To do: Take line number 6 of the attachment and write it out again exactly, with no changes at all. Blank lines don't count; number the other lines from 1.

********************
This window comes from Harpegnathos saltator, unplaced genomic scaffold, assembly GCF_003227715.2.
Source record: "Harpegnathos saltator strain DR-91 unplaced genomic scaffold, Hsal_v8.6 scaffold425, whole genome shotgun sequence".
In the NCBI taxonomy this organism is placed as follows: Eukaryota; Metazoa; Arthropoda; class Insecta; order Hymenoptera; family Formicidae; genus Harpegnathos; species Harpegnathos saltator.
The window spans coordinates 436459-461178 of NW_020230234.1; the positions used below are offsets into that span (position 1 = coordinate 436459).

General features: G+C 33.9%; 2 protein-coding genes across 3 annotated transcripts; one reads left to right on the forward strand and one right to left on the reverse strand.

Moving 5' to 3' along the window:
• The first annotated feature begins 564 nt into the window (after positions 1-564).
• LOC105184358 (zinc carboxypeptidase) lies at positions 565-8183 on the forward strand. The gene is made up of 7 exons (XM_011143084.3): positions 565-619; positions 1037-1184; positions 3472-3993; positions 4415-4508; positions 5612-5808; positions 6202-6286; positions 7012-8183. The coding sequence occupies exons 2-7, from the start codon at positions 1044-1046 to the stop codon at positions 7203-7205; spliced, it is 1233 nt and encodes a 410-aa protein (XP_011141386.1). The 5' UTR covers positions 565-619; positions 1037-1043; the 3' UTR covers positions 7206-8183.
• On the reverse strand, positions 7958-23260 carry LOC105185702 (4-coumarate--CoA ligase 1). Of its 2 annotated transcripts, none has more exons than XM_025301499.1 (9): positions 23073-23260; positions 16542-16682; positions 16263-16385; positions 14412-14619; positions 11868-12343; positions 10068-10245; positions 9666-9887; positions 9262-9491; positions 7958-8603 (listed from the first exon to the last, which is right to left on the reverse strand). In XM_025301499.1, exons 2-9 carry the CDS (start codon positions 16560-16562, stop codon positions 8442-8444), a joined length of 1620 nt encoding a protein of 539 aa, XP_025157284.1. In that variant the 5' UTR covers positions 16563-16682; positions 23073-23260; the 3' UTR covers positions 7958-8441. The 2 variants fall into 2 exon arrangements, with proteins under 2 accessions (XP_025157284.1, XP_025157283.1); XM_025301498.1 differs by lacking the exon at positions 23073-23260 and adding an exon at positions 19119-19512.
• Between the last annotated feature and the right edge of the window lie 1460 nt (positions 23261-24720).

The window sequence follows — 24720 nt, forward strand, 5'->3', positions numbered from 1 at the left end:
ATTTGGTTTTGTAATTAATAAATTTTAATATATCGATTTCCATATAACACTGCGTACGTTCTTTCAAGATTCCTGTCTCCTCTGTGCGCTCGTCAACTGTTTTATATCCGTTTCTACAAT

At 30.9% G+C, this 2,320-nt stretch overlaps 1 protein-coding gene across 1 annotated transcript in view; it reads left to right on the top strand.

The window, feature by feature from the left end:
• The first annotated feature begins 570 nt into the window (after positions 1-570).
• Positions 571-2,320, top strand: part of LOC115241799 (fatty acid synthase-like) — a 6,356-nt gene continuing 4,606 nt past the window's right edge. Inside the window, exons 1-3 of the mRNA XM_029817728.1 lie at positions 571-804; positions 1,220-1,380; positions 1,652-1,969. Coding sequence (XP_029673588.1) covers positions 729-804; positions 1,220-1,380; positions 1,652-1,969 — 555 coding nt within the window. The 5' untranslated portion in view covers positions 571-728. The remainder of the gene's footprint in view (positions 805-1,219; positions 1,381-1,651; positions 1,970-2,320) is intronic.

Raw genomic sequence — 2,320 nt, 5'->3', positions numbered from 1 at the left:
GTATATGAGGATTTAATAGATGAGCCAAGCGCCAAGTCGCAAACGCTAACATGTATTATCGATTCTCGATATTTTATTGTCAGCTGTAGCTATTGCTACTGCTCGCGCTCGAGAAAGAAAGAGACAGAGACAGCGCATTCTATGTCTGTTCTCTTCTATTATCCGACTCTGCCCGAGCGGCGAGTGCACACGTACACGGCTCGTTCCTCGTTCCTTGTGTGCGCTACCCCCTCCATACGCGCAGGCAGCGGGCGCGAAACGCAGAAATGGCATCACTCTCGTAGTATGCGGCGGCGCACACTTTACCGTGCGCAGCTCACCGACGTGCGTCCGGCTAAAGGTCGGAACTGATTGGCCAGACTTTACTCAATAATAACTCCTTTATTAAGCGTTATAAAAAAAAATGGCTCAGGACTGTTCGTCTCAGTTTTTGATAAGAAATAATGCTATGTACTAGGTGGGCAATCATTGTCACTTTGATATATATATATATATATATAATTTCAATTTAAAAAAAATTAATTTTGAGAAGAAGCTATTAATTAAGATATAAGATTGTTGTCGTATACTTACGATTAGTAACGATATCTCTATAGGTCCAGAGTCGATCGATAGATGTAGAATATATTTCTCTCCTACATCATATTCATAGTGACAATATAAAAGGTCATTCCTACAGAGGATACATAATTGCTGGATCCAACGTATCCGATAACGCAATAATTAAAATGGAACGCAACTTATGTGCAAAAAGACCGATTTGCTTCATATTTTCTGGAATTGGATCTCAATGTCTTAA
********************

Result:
Moving 5' to 3' along the window: